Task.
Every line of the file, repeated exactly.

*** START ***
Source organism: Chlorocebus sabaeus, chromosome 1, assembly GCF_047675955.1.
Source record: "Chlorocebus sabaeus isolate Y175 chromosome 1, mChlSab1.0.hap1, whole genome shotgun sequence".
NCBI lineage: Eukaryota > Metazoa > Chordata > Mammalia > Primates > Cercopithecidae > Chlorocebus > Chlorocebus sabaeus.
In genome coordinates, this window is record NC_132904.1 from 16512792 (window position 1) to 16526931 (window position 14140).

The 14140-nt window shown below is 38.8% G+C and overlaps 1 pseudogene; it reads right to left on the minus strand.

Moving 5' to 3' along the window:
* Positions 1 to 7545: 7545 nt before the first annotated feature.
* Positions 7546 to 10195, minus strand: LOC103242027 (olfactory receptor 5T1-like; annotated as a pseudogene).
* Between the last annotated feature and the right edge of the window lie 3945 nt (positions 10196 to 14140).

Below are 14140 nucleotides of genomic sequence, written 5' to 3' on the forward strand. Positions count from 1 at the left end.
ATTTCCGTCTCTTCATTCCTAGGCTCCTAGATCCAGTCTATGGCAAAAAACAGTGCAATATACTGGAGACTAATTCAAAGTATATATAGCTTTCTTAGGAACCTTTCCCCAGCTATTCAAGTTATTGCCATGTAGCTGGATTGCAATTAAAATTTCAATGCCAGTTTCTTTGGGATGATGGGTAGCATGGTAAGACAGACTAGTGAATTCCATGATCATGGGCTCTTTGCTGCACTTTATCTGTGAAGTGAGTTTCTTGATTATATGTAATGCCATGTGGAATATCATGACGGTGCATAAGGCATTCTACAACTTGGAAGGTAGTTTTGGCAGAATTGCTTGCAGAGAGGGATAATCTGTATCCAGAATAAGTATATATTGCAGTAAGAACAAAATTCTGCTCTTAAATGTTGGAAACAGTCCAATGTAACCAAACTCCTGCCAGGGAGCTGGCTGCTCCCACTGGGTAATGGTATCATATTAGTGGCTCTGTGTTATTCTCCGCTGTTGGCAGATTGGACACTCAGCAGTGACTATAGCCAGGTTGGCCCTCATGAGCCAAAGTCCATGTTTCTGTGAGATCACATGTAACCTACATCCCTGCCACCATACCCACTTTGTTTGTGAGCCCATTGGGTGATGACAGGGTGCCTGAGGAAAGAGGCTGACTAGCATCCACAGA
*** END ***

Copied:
Source organism: Chlorocebus sabaeus, chromosome 1, assembly GCF_047675955.1.
Source record: "Chlorocebus sabaeus isolate Y175 chromosome 1, mChlSab1.0.hap1, whole genome shotgun sequence".
NCBI lineage: Eukaryota > Metazoa > Chordata > Mammalia > Primates > Cercopithecidae > Chlorocebus > Chlorocebus sabaeus.
In genome coordinates, this window is record NC_132904.1 from 16512792 (window position 1) to 16526931 (window position 14140).

The 14140-nt window shown below is 38.8% G+C and overlaps 1 pseudogene; it reads right to left on the minus strand.

Moving 5' to 3' along the window:
* Positions 1 to 7545: 7545 nt before the first annotated feature.
* Positions 7546 to 10195, minus strand: LOC103242027 (olfactory receptor 5T1-like; annotated as a pseudogene).
* Between the last annotated feature and the right edge of the window lie 3945 nt (positions 10196 to 14140).

Below are 14140 nucleotides of genomic sequence, written 5' to 3' on the forward strand. Positions count from 1 at the left end.
ATTTCCGTCTCTTCATTCCTAGGCTCCTAGATCCAGTCTATGGCAAAAAACAGTGCAATATACTGGAGACTAATTCAAAGTATATATAGCTTTCTTAGGAACCTTTCCCCAGCTATTCAAGTTATTGCCATGTAGCTGGATTGCAATTAAAATTTCAATGCCAGTTTCTTTGGGATGATGGGTAGCATGGTAAGACAGACTAGTGAATTCCATGATCATGGGCTCTTTGCTGCACTTTATCTGTGAAGTGAGTTTCTTGATTATATGTAATGCCATGTGGAATATCATGACGGTGCATAAGGCATTCTACAACTTGGAAGGTAGTTTTGGCAGAATTGCTTGCAGAGAGGGATAATCTGTATCCAGAATAAGTATATATTGCAGTAAGAACAAAATTCTGCTCTTAAATGTTGGAAACAGTCCAATGTAACCAAACTCCTGCCAGGGAGCTGGCTGCTCCCACTGGGTAATGGTATCATATTAGTGGCTCTGTGTTATTCTCCGCTGTTGGCAGATTGGACACTCAGCAGTGACTATAGCCAGGTTGGCCCTCATGAGCCAAAGTCCATGTTTCTGTGAGATCACATGTAACCTACATCCCTGCCACCATACCCACTTTGTTTGTGAGCCCATTGGGTGATGACAGGGTGCCTGAGGAAAGAGGCTGACTAGCATCCACAGA